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David Mitchell: Critical Essays

The outcome of the first international conference on David Mitchell's writing, this collection of critical essays, focuses on his first three novels - Ghostwritten (1999), number9dream (2001) and Cloud Atlas (2004) - to provide a sustained analysis of Mitchell's complex narrative techniques and the literary, political and cultural implications of his early work. The essays cover topics ranging from narrative structure, genre and the Bildungsroman to representations of Japan, postmodernism, the construction of identity, utopia, science fiction and postcolonialism.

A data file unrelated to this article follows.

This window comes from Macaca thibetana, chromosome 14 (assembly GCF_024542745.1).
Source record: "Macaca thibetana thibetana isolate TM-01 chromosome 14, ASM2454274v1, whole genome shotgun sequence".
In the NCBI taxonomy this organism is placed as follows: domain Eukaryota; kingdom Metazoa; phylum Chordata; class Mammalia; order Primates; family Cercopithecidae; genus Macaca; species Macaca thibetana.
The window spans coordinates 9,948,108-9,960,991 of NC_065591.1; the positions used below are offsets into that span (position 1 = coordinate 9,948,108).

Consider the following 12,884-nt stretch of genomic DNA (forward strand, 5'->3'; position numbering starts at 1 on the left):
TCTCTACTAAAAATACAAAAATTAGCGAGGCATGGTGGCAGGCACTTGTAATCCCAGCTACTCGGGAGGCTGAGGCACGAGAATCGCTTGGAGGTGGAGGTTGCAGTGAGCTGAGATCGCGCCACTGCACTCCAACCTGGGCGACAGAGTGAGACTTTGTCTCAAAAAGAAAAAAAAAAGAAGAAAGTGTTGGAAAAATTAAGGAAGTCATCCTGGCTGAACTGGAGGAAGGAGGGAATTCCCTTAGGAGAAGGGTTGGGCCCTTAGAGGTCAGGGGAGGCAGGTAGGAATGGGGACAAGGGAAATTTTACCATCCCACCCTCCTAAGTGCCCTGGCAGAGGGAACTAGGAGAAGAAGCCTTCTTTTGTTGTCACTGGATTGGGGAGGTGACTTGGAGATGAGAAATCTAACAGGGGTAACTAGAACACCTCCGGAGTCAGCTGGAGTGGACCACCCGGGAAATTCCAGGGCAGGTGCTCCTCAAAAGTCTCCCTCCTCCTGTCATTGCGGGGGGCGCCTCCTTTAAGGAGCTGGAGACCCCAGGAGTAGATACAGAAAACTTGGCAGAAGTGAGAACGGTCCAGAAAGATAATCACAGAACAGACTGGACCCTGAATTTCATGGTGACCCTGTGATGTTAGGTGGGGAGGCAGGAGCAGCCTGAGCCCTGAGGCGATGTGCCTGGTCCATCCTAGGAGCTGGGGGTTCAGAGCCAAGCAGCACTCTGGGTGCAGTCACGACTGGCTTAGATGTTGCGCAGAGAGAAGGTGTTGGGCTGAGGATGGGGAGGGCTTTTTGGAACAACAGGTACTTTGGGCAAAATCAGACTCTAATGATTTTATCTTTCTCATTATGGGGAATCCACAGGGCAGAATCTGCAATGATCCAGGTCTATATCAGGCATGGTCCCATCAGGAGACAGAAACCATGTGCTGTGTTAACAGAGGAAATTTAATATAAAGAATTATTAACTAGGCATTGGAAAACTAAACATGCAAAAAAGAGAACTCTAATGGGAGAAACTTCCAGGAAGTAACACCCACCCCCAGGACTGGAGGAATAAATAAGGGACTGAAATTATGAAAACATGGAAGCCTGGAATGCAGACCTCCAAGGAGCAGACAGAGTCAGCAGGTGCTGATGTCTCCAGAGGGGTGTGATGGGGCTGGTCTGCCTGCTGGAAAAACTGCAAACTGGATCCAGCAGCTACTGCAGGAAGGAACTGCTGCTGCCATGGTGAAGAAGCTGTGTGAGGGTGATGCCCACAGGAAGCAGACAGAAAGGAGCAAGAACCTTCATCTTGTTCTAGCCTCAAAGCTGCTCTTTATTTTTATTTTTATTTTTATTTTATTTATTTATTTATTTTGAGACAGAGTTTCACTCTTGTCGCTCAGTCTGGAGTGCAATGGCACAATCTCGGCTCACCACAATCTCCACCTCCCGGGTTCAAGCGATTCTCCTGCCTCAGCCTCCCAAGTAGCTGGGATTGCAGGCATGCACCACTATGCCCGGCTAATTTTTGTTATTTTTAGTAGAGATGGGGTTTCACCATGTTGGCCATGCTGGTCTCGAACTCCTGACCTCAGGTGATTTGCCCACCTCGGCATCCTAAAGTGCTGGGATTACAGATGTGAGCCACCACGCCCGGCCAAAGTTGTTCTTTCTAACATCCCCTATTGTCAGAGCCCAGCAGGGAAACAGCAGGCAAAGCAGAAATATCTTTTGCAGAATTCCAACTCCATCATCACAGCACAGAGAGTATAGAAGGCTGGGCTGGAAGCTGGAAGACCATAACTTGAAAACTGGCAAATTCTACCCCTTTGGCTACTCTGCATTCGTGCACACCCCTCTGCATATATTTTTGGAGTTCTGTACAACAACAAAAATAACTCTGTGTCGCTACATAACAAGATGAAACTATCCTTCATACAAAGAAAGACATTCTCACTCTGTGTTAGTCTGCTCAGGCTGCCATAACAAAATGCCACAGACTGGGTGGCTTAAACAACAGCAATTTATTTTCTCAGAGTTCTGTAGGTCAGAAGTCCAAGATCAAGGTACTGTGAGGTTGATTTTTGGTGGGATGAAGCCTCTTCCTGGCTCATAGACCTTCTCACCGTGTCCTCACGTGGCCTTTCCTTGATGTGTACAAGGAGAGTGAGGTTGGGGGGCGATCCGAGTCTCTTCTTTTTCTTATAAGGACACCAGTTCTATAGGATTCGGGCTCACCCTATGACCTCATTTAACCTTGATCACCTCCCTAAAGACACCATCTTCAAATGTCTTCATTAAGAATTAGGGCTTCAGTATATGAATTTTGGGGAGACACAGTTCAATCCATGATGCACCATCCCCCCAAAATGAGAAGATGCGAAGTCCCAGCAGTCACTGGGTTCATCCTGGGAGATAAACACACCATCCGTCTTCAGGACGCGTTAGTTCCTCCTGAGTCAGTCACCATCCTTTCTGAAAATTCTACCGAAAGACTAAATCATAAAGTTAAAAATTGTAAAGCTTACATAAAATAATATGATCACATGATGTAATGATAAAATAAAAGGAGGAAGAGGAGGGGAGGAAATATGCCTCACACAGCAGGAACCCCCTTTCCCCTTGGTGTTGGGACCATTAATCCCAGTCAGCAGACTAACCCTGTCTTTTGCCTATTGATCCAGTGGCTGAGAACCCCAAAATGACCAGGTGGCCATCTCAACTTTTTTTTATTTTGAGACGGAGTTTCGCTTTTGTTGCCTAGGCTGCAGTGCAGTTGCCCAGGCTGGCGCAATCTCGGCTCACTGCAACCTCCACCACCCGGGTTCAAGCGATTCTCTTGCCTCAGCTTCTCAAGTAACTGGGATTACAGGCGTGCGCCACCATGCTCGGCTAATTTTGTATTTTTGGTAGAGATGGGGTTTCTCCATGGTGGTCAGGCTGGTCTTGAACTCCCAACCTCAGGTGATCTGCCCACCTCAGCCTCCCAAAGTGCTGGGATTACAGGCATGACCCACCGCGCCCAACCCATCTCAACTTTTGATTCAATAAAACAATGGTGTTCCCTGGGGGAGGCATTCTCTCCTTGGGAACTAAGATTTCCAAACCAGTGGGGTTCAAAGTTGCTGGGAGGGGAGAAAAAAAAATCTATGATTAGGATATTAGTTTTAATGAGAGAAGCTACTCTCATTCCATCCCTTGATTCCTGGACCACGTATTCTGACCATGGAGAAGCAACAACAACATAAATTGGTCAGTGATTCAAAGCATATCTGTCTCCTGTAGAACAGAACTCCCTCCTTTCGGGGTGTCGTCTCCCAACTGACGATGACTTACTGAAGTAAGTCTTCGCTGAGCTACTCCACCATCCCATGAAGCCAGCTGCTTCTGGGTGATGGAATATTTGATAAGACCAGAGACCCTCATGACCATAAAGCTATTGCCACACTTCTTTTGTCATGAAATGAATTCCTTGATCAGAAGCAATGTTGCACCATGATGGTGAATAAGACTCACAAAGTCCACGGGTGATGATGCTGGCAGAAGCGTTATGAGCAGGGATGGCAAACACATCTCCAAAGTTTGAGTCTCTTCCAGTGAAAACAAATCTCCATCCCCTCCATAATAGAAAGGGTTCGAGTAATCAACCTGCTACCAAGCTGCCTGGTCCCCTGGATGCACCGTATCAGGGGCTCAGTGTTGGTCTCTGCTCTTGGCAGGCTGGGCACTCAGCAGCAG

Contents

Foreword (David Mitchell); 1. Introducing David Mitchell's Universe: A Twenty-First Century House of Fiction (Sarah Dillon); 2. The Novels in Nine Parts (Peter Childs and James Green); 3. Or something like that: Coming of Age in number9dream (Kathryn Simpson); 4. Remediations of Japan in number9dream (Baryon Tensor Posadas); 5. The Stories We Tell: Discursive Identity Through Narrative Form in Cloud Atlas (Courtney Hopf); 6. Cloud Atlas: From Postmodernity to the Posthuman (Hélène Machinal); 7. Cloud Atlas and If on a winter s night a traveller: Fragmentation and Integrity in the Postmodern Novel (Will McMorran); 8. Strange Transactions: Utopia, Transmigration and Time in Ghostwritten and Cloud Atlas (Caroline Edwards); 9. Speculative Fiction as Postcolonial: Critique in Ghostwritten and Cloud Atlas (Nicholas Dunlop); 10. Moonlight bright as a UFO abduction: Science Fiction, Present-Future Alienation and Cognitive Mapping (William Stephenson); Notes on Contributors; Index.